La Belle Captive Blu-ray review
Walter Raim sits at the bar in a nightclub, watching couples guide, spin and dip on the dancefloor. When the song ends, a blonde begins a tease just for him, toying with her hair and letting her shoulder straps down. They dance and she tells him, “I have no name. I lost it. If I find it, I’ll tell you.”
Before the night is over, Walter (Daniel Mesguich, Merchant Ivory’s QUARTET, François Truffaut’s LOVE ON THE RUN) is instructed by his leather-wearing, motorcycle-driving boss, Sara Zeitgeist (Cyreille Clair, George Lautner’s LE PROFESSIONAL), to deliver a mysterious letter. On his way home, Walter discovers the body of the woman at the club (Gabrielle Lazure, Salvatore Samperi’s CHASTE AND PURE) in the middle of the road. He takes her to a villa that is occupied by men who seem to be members of a secret society. The two are shown to a room, where they make love. In the morning, there are bite marks on his neck and the house looks like it has been abandoned for decades.
Walter wonders how much he dreamed, and so, too, does the viewer.
More is discovered about the circumstances (there are ghosts and vampires, for starters), but there’s not much sense behind it all. LA BELLE CAPTIVE is not a film that sets out to make much sense, nor does it feel the need to elaborate on any mysteries presented. It instead works as a dream and/or hallucination. This may come as no surprise considering the director is Alain Robbe-Grillet, who helmed 1966’s TRANS-EUROP-EXPRESS and penned the surrealist essential LAST YEAR AT MARIENBAD for Alan Resnais (which earned him an Oscar nomination).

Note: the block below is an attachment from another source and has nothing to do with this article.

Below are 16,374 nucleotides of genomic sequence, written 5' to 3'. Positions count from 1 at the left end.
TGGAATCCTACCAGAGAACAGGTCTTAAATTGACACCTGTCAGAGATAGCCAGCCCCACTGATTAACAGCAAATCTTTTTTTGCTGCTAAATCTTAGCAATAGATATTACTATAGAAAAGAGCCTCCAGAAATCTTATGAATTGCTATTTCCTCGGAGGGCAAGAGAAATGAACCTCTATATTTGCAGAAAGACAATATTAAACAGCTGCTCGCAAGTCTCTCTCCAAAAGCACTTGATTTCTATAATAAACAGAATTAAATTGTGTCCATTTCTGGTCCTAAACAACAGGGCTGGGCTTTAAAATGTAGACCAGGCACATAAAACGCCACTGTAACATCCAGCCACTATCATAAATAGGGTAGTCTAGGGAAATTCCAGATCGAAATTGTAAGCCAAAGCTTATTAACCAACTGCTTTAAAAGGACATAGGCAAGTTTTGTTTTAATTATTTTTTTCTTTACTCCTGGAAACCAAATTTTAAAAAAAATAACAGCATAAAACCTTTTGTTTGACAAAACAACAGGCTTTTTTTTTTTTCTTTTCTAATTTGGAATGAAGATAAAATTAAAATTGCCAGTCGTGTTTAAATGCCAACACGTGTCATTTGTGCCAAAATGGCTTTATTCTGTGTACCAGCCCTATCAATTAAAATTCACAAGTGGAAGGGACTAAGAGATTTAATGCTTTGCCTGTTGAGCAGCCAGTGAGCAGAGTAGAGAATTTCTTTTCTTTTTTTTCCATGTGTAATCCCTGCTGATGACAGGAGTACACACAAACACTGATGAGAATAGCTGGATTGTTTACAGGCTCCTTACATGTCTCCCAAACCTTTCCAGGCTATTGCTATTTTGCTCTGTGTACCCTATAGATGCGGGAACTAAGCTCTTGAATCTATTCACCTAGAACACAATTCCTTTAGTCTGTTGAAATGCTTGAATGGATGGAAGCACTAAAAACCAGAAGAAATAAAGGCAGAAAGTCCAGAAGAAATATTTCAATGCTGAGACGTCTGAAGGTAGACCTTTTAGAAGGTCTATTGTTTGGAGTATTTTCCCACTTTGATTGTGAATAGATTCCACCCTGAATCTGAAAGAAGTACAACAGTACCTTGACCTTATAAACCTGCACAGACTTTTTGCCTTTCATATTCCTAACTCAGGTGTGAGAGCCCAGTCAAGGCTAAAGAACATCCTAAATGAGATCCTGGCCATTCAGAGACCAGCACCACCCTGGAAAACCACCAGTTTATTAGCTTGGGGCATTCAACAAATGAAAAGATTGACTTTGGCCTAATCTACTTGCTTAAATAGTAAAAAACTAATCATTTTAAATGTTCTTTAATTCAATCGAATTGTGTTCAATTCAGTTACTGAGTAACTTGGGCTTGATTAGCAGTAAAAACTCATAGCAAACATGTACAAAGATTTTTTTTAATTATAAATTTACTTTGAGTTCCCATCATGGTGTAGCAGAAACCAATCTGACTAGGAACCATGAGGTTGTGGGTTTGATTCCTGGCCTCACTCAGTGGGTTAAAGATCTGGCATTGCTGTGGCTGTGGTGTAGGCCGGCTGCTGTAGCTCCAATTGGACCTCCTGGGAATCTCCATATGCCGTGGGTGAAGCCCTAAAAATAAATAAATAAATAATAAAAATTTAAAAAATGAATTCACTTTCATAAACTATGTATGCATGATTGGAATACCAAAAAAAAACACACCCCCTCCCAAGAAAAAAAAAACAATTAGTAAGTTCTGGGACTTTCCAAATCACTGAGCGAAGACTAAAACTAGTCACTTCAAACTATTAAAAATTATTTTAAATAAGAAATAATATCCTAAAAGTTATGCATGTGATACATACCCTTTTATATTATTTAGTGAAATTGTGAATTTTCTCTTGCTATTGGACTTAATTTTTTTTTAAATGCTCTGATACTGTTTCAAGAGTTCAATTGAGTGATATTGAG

LA BELLE CAPTIVE is an intriguing work if one is willing to not try to make much (or any) logic out of the story and accept what comes on the screen, from the questionable happenings at the villa to the stream of allusions to the works of René Magritte. Such images are captured in a wonderfully dreamy manner by cinematographer Henri Alekan (who earned an Oscar nomination for 1953’s ROMAN HOLIDAY and has also lensed such gorgeous works as Jean Cocteau’s BEAUTY AND THE BEAST and Wim Wenders’ WINGS OF DESIRE).
The collaboration between Robbe-Grillet and Alekan is a commendable one, not only presenting memorable images but creating a sense that one is lost and unable to escape what they are now surrounded in. This creates a bit of a nightmare quality that is both eerie and even sexy; it’s the sort of mood that would fit a pairing with Stanley Kubrick’s EYES WIDE SHUT.
While LA BELLE CAPTIVE may not resonate as much as LAST YEAR AT MARIENBAD, but it is still a curiosity and an arresting addition to modern surrealist cinema, completely worth seeking out for those interested in the style.
LA BELLE CAPTIVE screened in competition at the 33rd Berlin International Film Festival, the year the top honors went to the U.K.’s ASCENDANCY and Spain’s A SEASON IN HAKKARI.
Video: 1.66:1 in 1080p with MPEG-4 AVC codec. The overall quality of this high-definition transfer is quite strong, with nice contrast, accurate colors and a mild layer of grain that stay true to the style of the film and cinematographer Henri Alekan’s work.
Audio: French Mono DTS-HD Master Audio. Subtitles in English. Dialogue is clean and the score plays nicely.
Original Theatrical Trailer